The Herrerasaurus is Not the Most Commonly Recognized Dinosaur Species
Herrerasaurus may not be one of the most commonly recognized dinosaur species, but this Theropod carnivore still plays a significant role in our Earth’s history. In this article we will cover everything you ever wanted to know about this carnivore including: when it lived, what it fed on, what it looked like and the history of its discovery.
What Was Herrerasaurus?
Herrerasaurus was one of the earliest known dinosaur species and lived during the middle Triassic period some 231.4 million years ago. All species of this carnivorous dinosaur have been found in northwestern Argentina which suggests that this dinosaur was limited to a single location; however, not enough specimens of this species have been discovered to confirm this assumption. The type species of Herrerasaurus ischigualastensis was discovered in 1963 by Osvaldo Reig – it is the only species within the Herrerasaurus genus. There are currently two recognized synonyms for the Herrerasaurus ischigualastensis species: Ischisaurus Cattoi and Frenguellisaurus ischigualastensis. There seems to be some disagreement of just where Herrerasaurus belongs in terms of being a Saurischian, a theropod or a sauropodomorph but most tend to believe that it was a primitive theropod. There are also some who believe that this relatively small carnivore should not be classified as a dinosaur at all. The reason behind those who believe that this carnivore is not actually a dinosaur is due to the similarities that Herrerasaurus has with non-dinosaur archosaurs. While classification of this theropod remains somewhat cloudy, for the time being however, researchers are going under the assumption that Herrerasaurus is a theropod dinosaur.
What Did Herrerasaurus Look Like?
Herrerasaurus was a bipedal carnivore but as an early theropod like dinosaur it was particularly lightly built and does not begin to compare to some of the later theropod species. Like many theropods, Herrerasaurus had a long tail that would have been utilized as a counterbalance, small forelimbs which likely played a role in holding prey and longer stronger legs than forelimbs. The head of Herrerasaurus is rather small when comparing this species to other later theropod species. It is believed that this species grew to around ten to twenty feet long and was just over three feet tall at its hip. Weight estimates put Herrerasaurus in the 450 to 780 lb weight range. The skull size of Herrerasaurus varies depending upon the specific specimen as some have been found with skulls that measure approximately one foot in length while another large specimen has been discovered with a skull that measured in at around two feet long.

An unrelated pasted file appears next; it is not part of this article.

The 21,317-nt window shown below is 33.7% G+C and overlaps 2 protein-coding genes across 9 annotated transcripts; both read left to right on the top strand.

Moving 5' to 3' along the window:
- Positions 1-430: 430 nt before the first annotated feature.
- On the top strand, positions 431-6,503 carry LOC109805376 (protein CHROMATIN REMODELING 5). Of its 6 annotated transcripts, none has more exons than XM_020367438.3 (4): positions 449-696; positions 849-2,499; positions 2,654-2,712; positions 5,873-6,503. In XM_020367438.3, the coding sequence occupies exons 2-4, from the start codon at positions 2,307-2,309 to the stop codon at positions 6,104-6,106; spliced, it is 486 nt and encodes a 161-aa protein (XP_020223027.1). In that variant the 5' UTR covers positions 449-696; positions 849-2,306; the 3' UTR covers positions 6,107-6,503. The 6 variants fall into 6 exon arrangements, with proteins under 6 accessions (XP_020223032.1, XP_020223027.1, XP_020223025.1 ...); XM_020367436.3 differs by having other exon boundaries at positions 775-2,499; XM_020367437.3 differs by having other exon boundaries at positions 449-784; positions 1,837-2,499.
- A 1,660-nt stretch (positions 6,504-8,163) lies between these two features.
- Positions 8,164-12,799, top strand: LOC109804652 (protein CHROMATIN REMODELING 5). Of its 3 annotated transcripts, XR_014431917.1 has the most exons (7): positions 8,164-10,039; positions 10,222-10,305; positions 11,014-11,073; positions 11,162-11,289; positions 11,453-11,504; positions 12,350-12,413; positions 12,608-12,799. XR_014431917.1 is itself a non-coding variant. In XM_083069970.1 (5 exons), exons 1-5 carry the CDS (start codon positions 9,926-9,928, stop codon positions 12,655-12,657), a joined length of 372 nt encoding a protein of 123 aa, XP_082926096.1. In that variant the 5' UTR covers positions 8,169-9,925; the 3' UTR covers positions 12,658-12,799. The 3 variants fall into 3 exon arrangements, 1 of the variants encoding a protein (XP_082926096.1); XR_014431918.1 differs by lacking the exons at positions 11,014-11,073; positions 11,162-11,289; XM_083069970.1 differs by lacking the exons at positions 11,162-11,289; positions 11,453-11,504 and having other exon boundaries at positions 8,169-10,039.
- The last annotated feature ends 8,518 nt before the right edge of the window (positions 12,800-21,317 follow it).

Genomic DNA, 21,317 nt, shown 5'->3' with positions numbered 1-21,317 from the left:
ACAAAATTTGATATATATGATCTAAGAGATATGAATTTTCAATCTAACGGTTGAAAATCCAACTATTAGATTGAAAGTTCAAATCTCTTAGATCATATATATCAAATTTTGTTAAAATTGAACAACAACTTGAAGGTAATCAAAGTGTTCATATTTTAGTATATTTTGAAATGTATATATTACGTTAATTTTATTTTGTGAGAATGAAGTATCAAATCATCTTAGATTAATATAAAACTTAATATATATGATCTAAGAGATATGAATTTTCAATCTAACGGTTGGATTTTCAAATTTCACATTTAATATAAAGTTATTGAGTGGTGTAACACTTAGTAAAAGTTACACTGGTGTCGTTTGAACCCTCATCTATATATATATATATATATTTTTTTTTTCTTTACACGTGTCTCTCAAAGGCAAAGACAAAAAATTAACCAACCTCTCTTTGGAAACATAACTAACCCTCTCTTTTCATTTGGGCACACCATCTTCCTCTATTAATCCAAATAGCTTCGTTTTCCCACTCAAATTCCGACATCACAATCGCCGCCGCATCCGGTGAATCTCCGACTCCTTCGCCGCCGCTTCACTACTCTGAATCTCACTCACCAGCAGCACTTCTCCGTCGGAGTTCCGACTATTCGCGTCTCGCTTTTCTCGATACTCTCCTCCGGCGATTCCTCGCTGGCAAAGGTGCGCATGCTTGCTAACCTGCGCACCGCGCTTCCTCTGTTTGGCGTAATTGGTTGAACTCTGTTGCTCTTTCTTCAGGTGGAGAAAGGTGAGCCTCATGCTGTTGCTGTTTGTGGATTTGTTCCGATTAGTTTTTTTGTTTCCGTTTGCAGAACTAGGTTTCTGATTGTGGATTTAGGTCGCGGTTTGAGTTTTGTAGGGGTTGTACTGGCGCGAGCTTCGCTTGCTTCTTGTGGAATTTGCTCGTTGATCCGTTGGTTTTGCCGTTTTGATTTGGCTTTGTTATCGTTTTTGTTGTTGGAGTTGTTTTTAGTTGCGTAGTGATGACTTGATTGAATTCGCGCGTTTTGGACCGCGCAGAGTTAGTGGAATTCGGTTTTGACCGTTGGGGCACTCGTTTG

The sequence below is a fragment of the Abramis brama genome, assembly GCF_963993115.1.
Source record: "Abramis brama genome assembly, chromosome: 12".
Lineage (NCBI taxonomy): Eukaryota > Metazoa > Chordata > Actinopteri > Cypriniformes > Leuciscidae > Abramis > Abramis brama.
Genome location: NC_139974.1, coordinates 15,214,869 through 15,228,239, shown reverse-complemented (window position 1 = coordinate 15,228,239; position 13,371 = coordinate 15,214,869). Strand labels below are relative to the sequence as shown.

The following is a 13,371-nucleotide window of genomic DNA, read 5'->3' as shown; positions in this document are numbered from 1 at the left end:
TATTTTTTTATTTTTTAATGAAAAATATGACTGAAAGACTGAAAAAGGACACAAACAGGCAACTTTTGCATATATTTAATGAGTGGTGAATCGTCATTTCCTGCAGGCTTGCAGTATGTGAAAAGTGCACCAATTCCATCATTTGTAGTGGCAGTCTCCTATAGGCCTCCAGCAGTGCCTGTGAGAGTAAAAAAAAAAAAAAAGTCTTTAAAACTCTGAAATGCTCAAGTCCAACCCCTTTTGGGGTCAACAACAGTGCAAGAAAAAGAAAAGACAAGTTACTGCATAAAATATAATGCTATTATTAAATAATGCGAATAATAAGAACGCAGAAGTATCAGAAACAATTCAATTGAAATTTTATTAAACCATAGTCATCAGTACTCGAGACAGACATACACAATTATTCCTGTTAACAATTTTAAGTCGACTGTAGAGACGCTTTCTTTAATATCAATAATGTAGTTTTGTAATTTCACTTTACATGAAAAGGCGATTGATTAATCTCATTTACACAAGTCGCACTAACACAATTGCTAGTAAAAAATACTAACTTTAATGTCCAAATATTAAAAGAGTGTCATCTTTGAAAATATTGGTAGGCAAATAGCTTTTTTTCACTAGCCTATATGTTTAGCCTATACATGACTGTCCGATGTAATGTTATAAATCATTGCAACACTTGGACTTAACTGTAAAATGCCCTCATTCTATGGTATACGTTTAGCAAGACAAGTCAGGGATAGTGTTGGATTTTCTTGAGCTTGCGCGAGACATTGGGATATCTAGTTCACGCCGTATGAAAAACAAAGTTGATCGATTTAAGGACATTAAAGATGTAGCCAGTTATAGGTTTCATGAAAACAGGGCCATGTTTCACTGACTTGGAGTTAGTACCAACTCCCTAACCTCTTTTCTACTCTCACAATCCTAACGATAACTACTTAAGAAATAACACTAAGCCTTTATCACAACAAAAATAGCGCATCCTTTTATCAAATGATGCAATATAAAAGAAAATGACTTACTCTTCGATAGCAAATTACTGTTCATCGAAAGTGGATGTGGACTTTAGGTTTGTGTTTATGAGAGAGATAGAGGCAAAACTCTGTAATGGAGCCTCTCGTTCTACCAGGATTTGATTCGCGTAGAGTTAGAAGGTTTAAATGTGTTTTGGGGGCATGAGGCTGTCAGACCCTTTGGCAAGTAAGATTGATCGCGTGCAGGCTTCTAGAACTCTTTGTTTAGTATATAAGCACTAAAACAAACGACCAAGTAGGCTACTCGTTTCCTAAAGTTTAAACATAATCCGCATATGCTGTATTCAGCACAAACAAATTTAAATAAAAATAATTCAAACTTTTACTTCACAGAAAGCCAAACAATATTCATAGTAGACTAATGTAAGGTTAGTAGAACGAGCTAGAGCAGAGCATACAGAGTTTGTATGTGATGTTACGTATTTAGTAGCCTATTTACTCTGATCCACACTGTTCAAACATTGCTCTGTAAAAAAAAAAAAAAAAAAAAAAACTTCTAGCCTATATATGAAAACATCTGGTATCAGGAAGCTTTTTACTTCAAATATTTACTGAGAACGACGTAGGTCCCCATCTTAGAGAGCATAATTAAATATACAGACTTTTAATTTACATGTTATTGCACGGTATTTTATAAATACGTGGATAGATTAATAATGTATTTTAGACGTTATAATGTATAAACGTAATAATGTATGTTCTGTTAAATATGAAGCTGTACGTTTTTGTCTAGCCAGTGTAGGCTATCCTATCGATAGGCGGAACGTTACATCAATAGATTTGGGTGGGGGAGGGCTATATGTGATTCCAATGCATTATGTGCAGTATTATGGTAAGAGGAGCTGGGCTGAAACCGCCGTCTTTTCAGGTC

The skull of Herrerasaurus is particularly significant because it distinguishes large differences that can be identified between primitive theropods like Herrerasaurus and later more specialized theropods. The slender skull of Herrerasaurus was long and had five different pairs of fenestrae. The purpose of fenestrae for the dinosaur’s skull is not only to serve as areas for the eyes and nostrils, but additional fenestrae serve to lighten the skull. In addition to featuring different types of fenestrae, the skull of Herrerasaurus featured a somewhat unique lower jaw structure, an adaptation that can be found in some lizards but one that was not common in other dinosaurs. The lower jaw of Herrerasaurus features a flexible joint which allows for the jaw to move back and forth in a sliding motion.
The Limbs of Herrerasaurus
The limbs of Herrerasaurus are very much like the limbs of other later theropods with forelimbs that measure around half the length of the hind limbs. The hands on the forelimbs of Herrerasaurus were long and featured a thumb and two fingers that each had long claws in addition to two more shortened fingers that lacked claws completely. While bipedal modality was certainly not something that was new to theropods, in the middle Triassic period when Herrerasaurus lived it was somewhat unique for a dinosaur species to be completely bipedal. Where some of the later much larger theropods were incapable of fast movement because of their sheer size, the Herrerasaurus was most likely a fast runner. The feet of this small theropod feature five toes with just the middle three digits being weight bearing and the first toe featuring a claw. The claw of the first toe is particularly small however, and should not be confused with the much larger claws that were found on the later raptor species. It is believed that the long stiff tail of Herrerasaurus also played a role in enabling this small carnivore to move quickly and change direction rapidly without losing its balance.